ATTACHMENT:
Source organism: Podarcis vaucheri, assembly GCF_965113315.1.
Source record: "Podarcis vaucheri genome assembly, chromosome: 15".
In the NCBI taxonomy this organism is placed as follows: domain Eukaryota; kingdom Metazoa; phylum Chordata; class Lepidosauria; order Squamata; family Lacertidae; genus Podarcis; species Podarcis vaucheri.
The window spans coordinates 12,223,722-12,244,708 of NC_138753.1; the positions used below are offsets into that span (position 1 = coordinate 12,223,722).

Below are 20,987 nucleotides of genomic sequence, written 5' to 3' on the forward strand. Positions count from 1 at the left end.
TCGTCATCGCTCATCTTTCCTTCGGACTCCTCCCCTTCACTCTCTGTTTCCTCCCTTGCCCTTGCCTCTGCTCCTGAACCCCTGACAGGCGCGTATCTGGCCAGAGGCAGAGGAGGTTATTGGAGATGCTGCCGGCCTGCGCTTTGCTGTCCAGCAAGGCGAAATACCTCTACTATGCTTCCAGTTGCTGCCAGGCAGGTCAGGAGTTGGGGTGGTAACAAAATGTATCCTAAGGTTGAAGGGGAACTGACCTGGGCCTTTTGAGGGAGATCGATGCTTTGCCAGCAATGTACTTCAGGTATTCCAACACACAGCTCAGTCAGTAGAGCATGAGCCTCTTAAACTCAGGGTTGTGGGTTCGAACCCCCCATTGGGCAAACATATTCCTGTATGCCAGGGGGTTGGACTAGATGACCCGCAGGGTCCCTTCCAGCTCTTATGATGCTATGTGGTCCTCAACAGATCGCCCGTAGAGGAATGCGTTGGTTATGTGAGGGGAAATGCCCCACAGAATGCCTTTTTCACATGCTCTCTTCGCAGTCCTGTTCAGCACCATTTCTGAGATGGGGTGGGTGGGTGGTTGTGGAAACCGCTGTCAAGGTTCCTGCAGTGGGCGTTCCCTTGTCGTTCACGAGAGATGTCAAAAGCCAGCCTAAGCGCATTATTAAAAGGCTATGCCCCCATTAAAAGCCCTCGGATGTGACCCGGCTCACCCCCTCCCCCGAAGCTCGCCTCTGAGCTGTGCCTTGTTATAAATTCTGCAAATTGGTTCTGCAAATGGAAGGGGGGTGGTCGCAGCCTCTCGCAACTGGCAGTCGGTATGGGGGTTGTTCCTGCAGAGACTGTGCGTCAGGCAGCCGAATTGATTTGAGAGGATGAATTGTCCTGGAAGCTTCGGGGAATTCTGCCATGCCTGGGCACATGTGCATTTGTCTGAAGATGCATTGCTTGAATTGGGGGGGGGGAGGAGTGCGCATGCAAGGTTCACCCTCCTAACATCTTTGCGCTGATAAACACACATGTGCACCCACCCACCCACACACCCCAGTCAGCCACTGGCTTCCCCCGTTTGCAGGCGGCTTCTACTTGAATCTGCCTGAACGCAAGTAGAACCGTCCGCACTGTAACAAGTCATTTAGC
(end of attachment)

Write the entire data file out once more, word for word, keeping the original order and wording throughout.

Source organism: Podarcis vaucheri, assembly GCF_965113315.1.
Source record: "Podarcis vaucheri genome assembly, chromosome: 15".
In the NCBI taxonomy this organism is placed as follows: domain Eukaryota; kingdom Metazoa; phylum Chordata; class Lepidosauria; order Squamata; family Lacertidae; genus Podarcis; species Podarcis vaucheri.
The window spans coordinates 12,223,722-12,244,708 of NC_138753.1; the positions used below are offsets into that span (position 1 = coordinate 12,223,722).

Below are 20,987 nucleotides of genomic sequence, written 5' to 3' on the forward strand. Positions count from 1 at the left end.
TCGTCATCGCTCATCTTTCCTTCGGACTCCTCCCCTTCACTCTCTGTTTCCTCCCTTGCCCTTGCCTCTGCTCCTGAACCCCTGACAGGCGCGTATCTGGCCAGAGGCAGAGGAGGTTATTGGAGATGCTGCCGGCCTGCGCTTTGCTGTCCAGCAAGGCGAAATACCTCTACTATGCTTCCAGTTGCTGCCAGGCAGGTCAGGAGTTGGGGTGGTAACAAAATGTATCCTAAGGTTGAAGGGGAACTGACCTGGGCCTTTTGAGGGAGATCGATGCTTTGCCAGCAATGTACTTCAGGTATTCCAACACACAGCTCAGTCAGTAGAGCATGAGCCTCTTAAACTCAGGGTTGTGGGTTCGAACCCCCCATTGGGCAAACATATTCCTGTATGCCAGGGGGTTGGACTAGATGACCCGCAGGGTCCCTTCCAGCTCTTATGATGCTATGTGGTCCTCAACAGATCGCCCGTAGAGGAATGCGTTGGTTATGTGAGGGGAAATGCCCCACAGAATGCCTTTTTCACATGCTCTCTTCGCAGTCCTGTTCAGCACCATTTCTGAGATGGGGTGGGTGGGTGGTTGTGGAAACCGCTGTCAAGGTTCCTGCAGTGGGCGTTCCCTTGTCGTTCACGAGAGATGTCAAAAGCCAGCCTAAGCGCATTATTAAAAGGCTATGCCCCCATTAAAAGCCCTCGGATGTGACCCGGCTCACCCCCTCCCCCGAAGCTCGCCTCTGAGCTGTGCCTTGTTATAAATTCTGCAAATTGGTTCTGCAAATGGAAGGGGGGTGGTCGCAGCCTCTCGCAACTGGCAGTCGGTATGGGGGTTGTTCCTGCAGAGACTGTGCGTCAGGCAGCCGAATTGATTTGAGAGGATGAATTGTCCTGGAAGCTTCGGGGAATTCTGCCATGCCTGGGCACATGTGCATTTGTCTGAAGATGCATTGCTTGAATTGGGGGGGGGGAGGAGTGCGCATGCAAGGTTCACCCTCCTAACATCTTTGCGCTGATAAACACACATGTGCACCCACCCACCCACACACCCCAGTCAGCCACTGGCTTCCCCCGTTTGCAGGCGGCTTCTACTTGAATCTGCCTGAACGCAAGTAGAACCGTCCGCACTGTAACAAGTCATTTAGC